PARIS – If there’s one thing that four exchange students will remember about America . . . make that a lot of things. A lot of BIG things.

Sitting in the sunlit living room on Thursday of one of the host families, Curtis and Terry Cole of Paris, the students said they never expected so many things about America to be so, well, big.

Big trees, big animals, big homes, big pizzas and ice cream cones. And they’re loving it.

Rie Nishida from Japan, 17; Housni Pitsuwan from Thailand, 18; Rosemarie E. Ampuan from the Phillipines, 17; and Florence Isabel Wild from Germany, 17, arrived in the country as exchange students last August and will head back home at the end of the school year.

They are living with area host families and attending Oxford Hills Comprehensive High School.

They miss their families and friends, but all of them said they have mixed feelings about leaving America.

“You feel like you have two homes,” said Wild, one of three American Field Service students. Nishida’s trip is sponsored by the Oxford Hills Rotary Club, where Curtis Cole is a member.

Mainers have been generous and friendly and they’ve enjoyed sampling new dishes like chicken parmigiana. They’ve visited other parts of New England as well as Canada and New York City.

With American music, movies and culture so widespread around the world, the teens said they had some impressions about what to expect.

But there have been some adjustments, such as questions from American students about whether they have electricity in their overseas homes and not having easy access to public transportation. “You have to drive everywhere,” said Nishida.

And the four teenagers who all live in urban areas back home are amazed at the trust among residents of small communities. “Nobody locks the door,” said Nishida, her eyes wide. Ampuan said she sometimes has difficulty falling asleep at night “because it’s so quiet.”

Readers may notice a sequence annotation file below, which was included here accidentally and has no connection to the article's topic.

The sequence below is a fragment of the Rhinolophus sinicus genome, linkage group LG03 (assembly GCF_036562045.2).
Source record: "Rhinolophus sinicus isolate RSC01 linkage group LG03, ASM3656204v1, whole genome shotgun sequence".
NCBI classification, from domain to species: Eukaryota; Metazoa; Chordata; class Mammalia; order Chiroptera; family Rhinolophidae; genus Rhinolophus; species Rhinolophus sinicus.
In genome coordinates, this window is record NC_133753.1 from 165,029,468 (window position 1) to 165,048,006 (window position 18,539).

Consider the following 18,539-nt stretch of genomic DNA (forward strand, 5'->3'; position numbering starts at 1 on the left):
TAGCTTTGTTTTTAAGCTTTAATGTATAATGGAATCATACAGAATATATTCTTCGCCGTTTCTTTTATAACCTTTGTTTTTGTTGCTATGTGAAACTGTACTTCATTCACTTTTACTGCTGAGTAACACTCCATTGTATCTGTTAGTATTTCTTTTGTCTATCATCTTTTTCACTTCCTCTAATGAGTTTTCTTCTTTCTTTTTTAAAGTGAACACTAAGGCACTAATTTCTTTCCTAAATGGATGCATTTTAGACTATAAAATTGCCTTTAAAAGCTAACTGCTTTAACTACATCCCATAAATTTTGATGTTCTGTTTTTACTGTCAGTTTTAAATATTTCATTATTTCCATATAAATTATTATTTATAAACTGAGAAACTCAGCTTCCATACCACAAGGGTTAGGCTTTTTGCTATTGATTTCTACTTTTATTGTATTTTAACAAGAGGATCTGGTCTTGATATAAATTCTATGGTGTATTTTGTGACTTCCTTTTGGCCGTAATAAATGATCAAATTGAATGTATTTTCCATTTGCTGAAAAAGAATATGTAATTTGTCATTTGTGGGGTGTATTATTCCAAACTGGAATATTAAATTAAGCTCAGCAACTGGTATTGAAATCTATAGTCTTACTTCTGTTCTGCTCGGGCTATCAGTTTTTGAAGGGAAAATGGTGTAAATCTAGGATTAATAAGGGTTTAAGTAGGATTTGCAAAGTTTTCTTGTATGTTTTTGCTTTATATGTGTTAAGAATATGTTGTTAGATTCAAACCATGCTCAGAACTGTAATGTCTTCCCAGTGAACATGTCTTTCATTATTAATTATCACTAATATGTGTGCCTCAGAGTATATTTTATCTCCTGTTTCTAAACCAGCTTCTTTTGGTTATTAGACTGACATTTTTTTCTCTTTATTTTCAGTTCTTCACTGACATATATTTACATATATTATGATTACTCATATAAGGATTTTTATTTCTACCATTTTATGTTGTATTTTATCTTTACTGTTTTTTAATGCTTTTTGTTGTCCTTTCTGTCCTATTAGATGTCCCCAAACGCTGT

“I’m used to construction,” she said.

The array of choices at school also has been a surprise. In their home countries, math is math and science is science. They didn’t expect to choose among physics, chemistry, biology, geometry and calculus.

And they didn’t anticipate all the extracurricular activities, of which they have taken full advantage. Drama, Nordic skiing, cross-country running, soccer and lacrosse is a sample of what they’ve been doing.

No wonder Terry Cole, who is hosting Nishida, said the experience has taken a lot of time and energy. But she and her husband, who are “empty nesters” with four grown children, wouldn’t trade it.

“It has been great,” she said. “It has been a really good experience.”

The teens have passed along some of their culture, particularly in the kitchen. Pitsuwan has cooked Thai dishes for his host family, James and Lynn Hamper of Oxford, as well as friends and coaches. The culinary creations have included green curry with chicken and omelets with fish sauce.

Nishida has prepared sushi and miso soup, and Ampuan cooked adobo, a chicken dish with vinegar and soy sauce, for her host family, Normand and Deb David of Otisfield.

“I don’t really cook,” said Wild, but she did bring German music and books to her host family, David and Eileen Heidrich of Oxford.

Pitsuwan’s father attended Harvard University, and Pitsuwan said he would also like to attend college in the United States. “I like the openness (of Americans),” he said, adding that American kids leave their parents much sooner than people in Thailand.

“In Thailand, we stay together until we get married,” he said.

Ampuan, however, is looking a bit further ahead than college when she thinks about returning to America. “It’s a good place to grow old,” she said.



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